Davis, who registered a campaign and announced plans to seek the seat in February, said in a statement Monday that the “politics of racial polarization” and District 1’s vote on the new transportation sales tax contributed to her decision.
A highly critical commentator on an online blog and during several presentations to the Augusta Commission this year, Davis, who is white, said she encountered racial politics at a recent candidates’ forum.
“Unfortunately, the politics of racial division have become the default mode for certain candidates and their political allies,” she said, declining to elaborate.
Davis, who lost a bid for mayor two years ago, also cited District 1’s overwhelming support for the new Transportation Investment Act as a reason not to run. Every precinct in District 1 favored the new tax, helping make the Augusta area one of the three Georgia regions to approve it. There were 12 regions voting on the measure.
“This vote proved to me that it will take more than one political campaign to loosen the grip of the same old political machines that heavily promoted this tax, with a familiar campaign of deceit and misinformation,” she said.
Aitken, who is white, surprised many local observers when he won a 2009 runoff against Bill Fennoy in a district that was more than 65 percent black. His election broke a long-standing 5-5 racial divide on the commission. After qualifying to seek a second term Monday, Aitken said he didn’t share Davis’ concerns about racial politics.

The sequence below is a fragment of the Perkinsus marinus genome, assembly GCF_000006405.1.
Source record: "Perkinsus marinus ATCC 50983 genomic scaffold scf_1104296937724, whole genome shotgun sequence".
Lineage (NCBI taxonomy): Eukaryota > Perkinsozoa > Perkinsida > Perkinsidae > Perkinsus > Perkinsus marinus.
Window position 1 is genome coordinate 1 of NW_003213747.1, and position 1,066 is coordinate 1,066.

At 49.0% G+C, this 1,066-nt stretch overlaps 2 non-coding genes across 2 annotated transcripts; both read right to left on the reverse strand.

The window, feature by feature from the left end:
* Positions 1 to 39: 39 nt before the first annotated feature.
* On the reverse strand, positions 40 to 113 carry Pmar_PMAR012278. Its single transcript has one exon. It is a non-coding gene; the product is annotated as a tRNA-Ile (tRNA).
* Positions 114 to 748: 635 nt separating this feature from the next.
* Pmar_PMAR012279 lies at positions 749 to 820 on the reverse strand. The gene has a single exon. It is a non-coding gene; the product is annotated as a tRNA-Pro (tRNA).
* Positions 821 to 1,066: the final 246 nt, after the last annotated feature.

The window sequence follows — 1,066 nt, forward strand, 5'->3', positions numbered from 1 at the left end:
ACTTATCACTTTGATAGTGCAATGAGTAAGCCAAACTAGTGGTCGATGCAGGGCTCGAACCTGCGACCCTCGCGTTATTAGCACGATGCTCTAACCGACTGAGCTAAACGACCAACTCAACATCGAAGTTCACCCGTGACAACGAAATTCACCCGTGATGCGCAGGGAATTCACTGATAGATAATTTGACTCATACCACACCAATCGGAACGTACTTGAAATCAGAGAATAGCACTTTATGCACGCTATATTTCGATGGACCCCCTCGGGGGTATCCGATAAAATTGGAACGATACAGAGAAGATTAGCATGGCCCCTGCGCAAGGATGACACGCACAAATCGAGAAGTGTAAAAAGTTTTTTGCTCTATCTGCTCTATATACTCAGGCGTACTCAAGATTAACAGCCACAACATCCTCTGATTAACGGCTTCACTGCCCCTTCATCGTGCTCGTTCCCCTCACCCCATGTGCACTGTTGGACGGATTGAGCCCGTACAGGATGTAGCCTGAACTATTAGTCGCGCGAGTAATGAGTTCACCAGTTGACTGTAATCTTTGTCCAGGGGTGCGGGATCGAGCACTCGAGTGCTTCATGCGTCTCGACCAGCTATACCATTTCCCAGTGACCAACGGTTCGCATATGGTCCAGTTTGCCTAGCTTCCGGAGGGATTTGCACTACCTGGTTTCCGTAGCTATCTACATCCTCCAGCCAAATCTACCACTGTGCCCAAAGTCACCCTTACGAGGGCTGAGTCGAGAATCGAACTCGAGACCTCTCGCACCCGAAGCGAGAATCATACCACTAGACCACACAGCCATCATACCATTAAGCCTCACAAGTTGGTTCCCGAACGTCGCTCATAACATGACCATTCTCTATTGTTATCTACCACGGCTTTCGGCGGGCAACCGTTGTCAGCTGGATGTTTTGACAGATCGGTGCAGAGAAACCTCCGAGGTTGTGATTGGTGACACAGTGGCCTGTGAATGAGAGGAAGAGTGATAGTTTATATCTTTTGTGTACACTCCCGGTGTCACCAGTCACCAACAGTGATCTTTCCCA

“I’ve grown more diverse than when I first was elected,” he said. “She has to do what’s best for her and her family at this time. I certainly understand that and respect that.”
Also qualifying for the District 1 seat Monday were Fennoy, a former Augusta-Richmond County Coliseum Authority board member; Denice Traina, who has campaigned on improving Augusta Public Transit; and Thelonious Jones.
Also Monday, three candidates entered the race to replace Mayor Pro Tem Joe Bowles, who cannot seek another term in District 3. They were Mary Davis, a former campaign manager for Mayor Deke Copenhaver; Coliseum Authority attorney Ed Enoch; and Cleveland O’Steen, an educator and Michigan native who ran against Bowles in 2009.
Donnie Smith and Ken Echols qualified in the race to replace District 7 Commissioner Jerry Brigham, who also is term-limited.
“Our district and our community is prepared for new leadership,” said Smith, a Georgia State Patrol lieutenant. “I don’t have any agenda from previous service.”
Echols said his experience as a school board member and being “retired and able to devote myself fully” to the commission put him above the competition. “Attendance is critical,” he said.
Bill Lockett was the only candidate to qualify for his District 5 commission seat Monday. Attorney Harold Jones and former District 2 Commissioner Marion Williams qualified to seek the Super District 9 seat. Commissioner J.R. Hatney is not eligible for another term.
Qualifying continues at the Richmond County Board of Elections office until noon Wednesday.